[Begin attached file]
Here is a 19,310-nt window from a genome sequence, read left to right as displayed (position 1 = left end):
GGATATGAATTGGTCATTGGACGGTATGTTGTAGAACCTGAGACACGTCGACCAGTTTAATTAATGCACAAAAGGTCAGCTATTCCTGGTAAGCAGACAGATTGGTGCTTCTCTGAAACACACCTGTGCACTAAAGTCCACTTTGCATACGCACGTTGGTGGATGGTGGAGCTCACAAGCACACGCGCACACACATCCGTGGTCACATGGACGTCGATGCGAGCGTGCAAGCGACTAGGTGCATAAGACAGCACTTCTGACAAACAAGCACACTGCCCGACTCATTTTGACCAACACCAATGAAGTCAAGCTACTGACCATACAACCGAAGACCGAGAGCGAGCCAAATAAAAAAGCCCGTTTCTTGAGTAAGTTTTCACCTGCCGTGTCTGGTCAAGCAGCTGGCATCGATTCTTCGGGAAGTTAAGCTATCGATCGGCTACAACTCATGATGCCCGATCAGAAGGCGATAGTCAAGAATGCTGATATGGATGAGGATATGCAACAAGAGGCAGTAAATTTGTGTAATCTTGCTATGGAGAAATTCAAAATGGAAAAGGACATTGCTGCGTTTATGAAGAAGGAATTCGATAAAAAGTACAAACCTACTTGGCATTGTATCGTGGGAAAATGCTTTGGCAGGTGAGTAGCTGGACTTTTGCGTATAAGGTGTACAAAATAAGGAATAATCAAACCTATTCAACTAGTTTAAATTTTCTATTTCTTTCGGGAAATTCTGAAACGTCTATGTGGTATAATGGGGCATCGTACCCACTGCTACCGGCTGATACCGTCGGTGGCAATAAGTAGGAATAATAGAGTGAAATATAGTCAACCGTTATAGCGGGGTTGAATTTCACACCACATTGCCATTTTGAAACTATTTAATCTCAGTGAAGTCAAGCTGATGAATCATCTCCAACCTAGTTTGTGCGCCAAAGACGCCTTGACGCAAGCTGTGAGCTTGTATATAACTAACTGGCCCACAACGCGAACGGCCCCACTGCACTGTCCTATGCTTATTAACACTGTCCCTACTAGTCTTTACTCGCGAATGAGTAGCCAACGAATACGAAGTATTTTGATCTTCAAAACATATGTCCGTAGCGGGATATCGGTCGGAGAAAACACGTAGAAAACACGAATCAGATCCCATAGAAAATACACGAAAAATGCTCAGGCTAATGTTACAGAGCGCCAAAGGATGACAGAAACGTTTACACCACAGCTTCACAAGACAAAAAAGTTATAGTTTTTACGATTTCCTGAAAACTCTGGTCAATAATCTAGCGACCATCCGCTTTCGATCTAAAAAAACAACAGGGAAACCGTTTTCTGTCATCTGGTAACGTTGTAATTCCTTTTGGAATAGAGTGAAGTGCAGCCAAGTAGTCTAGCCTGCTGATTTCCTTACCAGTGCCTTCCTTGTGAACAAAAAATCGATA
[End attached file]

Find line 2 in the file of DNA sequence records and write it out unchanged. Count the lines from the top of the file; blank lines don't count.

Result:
GGATATGAATTGGTCATTGGACGGTATGTTGTAGAACCTGAGACACGTCGACCAGTTTAATTAATGCACAAAAGGTCAGCTATTCCTGGTAAGCAGACAGATTGGTGCTTCTCTGAAACACACCTGTGCACTAAAGTCCACTTTGCATACGCACGTTGGTGGATGGTGGAGCTCACAAGCACACGCGCACACACATCCGTGGTCACATGGACGTCGATGCGAGCGTGCAAGCGACTAGGTGCATAAGACAGCACTTCTGACAAACAAGCACACTGCCCGACTCATTTTGACCAACACCAATGAAGTCAAGCTACTGACCATACAACCGAAGACCGAGAGCGAGCCAAATAAAAAAGCCCGTTTCTTGAGTAAGTTTTCACCTGCCGTGTCTGGTCAAGCAGCTGGCATCGATTCTTCGGGAAGTTAAGCTATCGATCGGCTACAACTCATGATGCCCGATCAGAAGGCGATAGTCAAGAATGCTGATATGGATGAGGATATGCAACAAGAGGCAGTAAATTTGTGTAATCTTGCTATGGAGAAATTCAAAATGGAAAAGGACATTGCTGCGTTTATGAAGAAGGAATTCGATAAAAAGTACAAACCTACTTGGCATTGTATCGTGGGAAAATGCTTTGGCAGGTGAGTAGCTGGACTTTTGCGTATAAGGTGTACAAAATAAGGAATAATCAAACCTATTCAACTAGTTTAAATTTTCTATTTCTTTCGGGAAATTCTGAAACGTCTATGTGGTATAATGGGGCATCGTACCCACTGCTACCGGCTGATACCGTCGGTGGCAATAAGTAGGAATAATAGAGTGAAATATAGTCAACCGTTATAGCGGGGTTGAATTTCACACCACATTGCCATTTTGAAACTATTTAATCTCAGTGAAGTCAAGCTGATGAATCATCTCCAACCTAGTTTGTGCGCCAAAGACGCCTTGACGCAAGCTGTGAGCTTGTATATAACTAACTGGCCCACAACGCGAACGGCCCCACTGCACTGTCCTATGCTTATTAACACTGTCCCTACTAGTCTTTACTCGCGAATGAGTAGCCAACGAATACGAAGTATTTTGATCTTCAAAACATATGTCCGTAGCGGGATATCGGTCGGAGAAAACACGTAGAAAACACGAATCAGATCCCATAGAAAATACACGAAAAATGCTCAGGCTAATGTTACAGAGCGCCAAAGGATGACAGAAACGTTTACACCACAGCTTCACAAGACAAAAAAGTTATAGTTTTTACGATTTCCTGAAAACTCTGGTCAATAATCTAGCGACCATCCGCTTTCGATCTAAAAAAACAACAGGGAAACCGTTTTCTGTCATCTGGTAACGTTGTAATTCCTTTTGGAATAGAGTGAAGTGCAGCCAAGTAGTCTAGCCTGCTGATTTCCTTACCAGTGCCTTCCTTGTGAACAAAAAATCGATA